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Containership Orderbook Ratio Could Reach 25%

21st July 2021
BOXBOATS AHEAD: A year ago, capacity on newbuild orders was under 10% of the existing fleet. That has now doubled and new orders coming through from carriers and owners are pushing towards a ‘psychological barrier’, after which overcapacity becomes a risk again. Above: Varying sized containerships at the Port of Felixstowe, the Britain's biggest boxboat port. BOXBOATS AHEAD: A year ago, capacity on newbuild orders was under 10% of the existing fleet. That has now doubled and new orders coming through from carriers and owners are pushing towards a ‘psychological barrier’, after which overcapacity becomes a risk again. Above: Varying sized containerships at the Port of Felixstowe, the Britain's biggest boxboat port. Credit: Jehan Ashmore

Shipyard orderbook for containerships could rise as high as 24% of the existing fleet if a spate of unconfirmed orders go to completion, threatening an ‘overheated’ market and eventual oversupply.

“Ocean carriers, non-operating owners, investment banks and lessors have gone all-in on container ship newbuildings in the first half of this year, signing well over 300 vessel orders at Chinese, Korean and Japanese yards,” said Alphaliner.

The tonnage on order would have an aggregate capacity of 2.9m teu, or 11.8% of the existing total boxship fleet capacity of 24.5m teu.

But when combined with orders that started again in earnest in the second half of last year, the full orderbook is now 4.9m teu, with the orderbook-to-fleet ratio doubling to 19.9% at the end of June, from 9.4% a year ago.

There was also a “grey zone” of reported but unconfirmed orders that could push up numbers, and further confirmed orders have emerged in the weeks since the end of the first half, Alphaliner noted.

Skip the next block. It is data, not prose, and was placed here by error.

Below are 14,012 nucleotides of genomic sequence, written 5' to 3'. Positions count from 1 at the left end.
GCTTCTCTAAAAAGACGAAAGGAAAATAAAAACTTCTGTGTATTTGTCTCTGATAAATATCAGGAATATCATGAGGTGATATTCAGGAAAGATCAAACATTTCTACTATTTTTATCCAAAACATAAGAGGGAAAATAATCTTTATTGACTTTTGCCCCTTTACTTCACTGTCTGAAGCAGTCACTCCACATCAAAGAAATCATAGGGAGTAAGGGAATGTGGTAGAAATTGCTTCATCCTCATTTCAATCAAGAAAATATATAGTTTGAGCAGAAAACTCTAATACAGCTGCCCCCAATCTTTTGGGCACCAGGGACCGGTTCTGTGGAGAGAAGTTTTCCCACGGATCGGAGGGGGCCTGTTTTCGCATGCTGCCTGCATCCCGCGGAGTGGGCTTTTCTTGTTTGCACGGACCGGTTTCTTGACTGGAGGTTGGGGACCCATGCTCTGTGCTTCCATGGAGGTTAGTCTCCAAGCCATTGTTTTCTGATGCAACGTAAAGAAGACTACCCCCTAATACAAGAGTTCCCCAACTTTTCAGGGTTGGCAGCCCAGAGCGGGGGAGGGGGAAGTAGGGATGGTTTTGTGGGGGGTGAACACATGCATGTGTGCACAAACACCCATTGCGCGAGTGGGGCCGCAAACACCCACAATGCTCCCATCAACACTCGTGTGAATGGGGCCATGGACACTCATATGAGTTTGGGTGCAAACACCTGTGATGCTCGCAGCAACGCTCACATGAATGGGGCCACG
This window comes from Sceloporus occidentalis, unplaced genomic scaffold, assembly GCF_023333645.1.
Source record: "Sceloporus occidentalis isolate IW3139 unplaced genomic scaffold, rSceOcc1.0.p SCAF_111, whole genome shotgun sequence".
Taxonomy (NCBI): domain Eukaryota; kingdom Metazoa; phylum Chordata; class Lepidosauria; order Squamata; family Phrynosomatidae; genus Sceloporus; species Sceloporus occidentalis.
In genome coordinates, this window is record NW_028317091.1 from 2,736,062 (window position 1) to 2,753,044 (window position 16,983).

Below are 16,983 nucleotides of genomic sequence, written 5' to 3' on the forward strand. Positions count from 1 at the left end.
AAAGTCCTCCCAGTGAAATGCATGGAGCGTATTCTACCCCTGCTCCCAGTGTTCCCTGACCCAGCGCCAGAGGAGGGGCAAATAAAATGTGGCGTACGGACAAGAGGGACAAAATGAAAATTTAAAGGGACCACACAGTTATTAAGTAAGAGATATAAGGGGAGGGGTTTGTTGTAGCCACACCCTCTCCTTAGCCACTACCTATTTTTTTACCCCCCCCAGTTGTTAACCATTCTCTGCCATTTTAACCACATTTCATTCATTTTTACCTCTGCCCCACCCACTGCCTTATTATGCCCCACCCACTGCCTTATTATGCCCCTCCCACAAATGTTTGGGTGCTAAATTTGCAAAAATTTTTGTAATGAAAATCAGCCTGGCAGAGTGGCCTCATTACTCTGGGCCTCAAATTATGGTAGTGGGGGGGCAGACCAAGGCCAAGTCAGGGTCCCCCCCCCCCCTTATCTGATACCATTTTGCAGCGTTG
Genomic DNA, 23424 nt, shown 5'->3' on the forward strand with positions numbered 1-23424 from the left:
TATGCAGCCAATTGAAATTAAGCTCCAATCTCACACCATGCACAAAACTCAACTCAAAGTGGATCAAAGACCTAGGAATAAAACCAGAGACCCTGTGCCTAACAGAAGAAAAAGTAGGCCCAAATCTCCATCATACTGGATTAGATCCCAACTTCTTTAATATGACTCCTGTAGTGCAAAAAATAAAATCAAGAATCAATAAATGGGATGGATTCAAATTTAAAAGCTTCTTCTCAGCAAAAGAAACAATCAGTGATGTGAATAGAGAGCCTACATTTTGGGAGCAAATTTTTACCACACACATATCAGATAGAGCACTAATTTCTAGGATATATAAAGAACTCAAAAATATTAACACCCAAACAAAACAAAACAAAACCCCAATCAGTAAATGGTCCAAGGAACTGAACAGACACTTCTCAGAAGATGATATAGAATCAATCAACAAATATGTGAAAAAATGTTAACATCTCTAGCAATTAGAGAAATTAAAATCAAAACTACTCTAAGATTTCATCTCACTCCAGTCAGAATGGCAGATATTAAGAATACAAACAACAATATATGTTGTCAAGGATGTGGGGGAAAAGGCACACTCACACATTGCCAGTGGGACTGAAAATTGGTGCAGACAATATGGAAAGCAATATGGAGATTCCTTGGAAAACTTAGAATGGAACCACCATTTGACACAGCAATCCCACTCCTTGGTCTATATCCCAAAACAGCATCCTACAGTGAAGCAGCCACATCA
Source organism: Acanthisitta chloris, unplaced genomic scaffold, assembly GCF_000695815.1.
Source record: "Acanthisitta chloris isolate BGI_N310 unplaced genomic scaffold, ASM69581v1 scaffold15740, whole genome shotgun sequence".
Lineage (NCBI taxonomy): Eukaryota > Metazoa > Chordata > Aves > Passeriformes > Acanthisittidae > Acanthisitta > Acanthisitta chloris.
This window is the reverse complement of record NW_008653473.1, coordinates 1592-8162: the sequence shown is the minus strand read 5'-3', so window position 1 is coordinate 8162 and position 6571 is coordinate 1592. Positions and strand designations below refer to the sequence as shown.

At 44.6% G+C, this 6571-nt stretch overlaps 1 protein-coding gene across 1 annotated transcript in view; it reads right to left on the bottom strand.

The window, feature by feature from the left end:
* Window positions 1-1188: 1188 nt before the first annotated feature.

Ocean Network Express is understood to be among those looking for more tonnage with an order for six 24,000 teu vessels. South Korea’s TS Lines has also ordered four 7,000 teu units in the past week.

Yang Ming, which this week denied that it had returned to the yards, remains another candidate for new orders, along with Cosco, Alphaliner said.

The story, LloydsLoadingList continues here. 

Published in Shipyards
Jehan Ashmore

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Jehan Ashmore

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Jehan Ashmore is a marine correspondent, researcher and photographer, specialising in Irish ports, shipping and the ferry sector serving the UK and directly to mainland Europe. Jehan also occasionally writes a column, 'Maritime' Dalkey for the (Dalkey Community Council Newsletter) in addition to contributing to UK marine periodicals. 

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Shipyards

Afloat will be focusing on news and developments of shipyards with newbuilds taking shape on either slipways and building halls.

The common practice of shipbuilding using modular construction, requires several yards make specific block sections that are towed to a single designated yard and joined together to complete the ship before been launched or floated out.

In addition, outfitting quays is where internal work on electrical and passenger facilities is installed (or upgraded if the ship is already in service). This work may involve newbuilds towed to another specialist yard, before the newbuild is completed as a new ship or of the same class, designed from the shipyard 'in-house' or from a naval architect consultancy. Shipyards also carry out repair and maintenance, overhaul, refit, survey, and conversion, for example, the addition or removal of cabins within a superstructure. All this requires ships to enter graving /dry-docks or floating drydocks, to enable access to the entire vessel out of the water.

Asides from shipbuilding, marine engineering projects such as offshore installations take place and others have diversified in the construction of offshore renewable projects, from wind-turbines and related tower structures. When ships are decommissioned and need to be disposed of, some yards have recycling facilities to segregate materials, though other vessels are run ashore, i.e. 'beached' and broken up there on site. The scrapped metal can be sold and made into other items.

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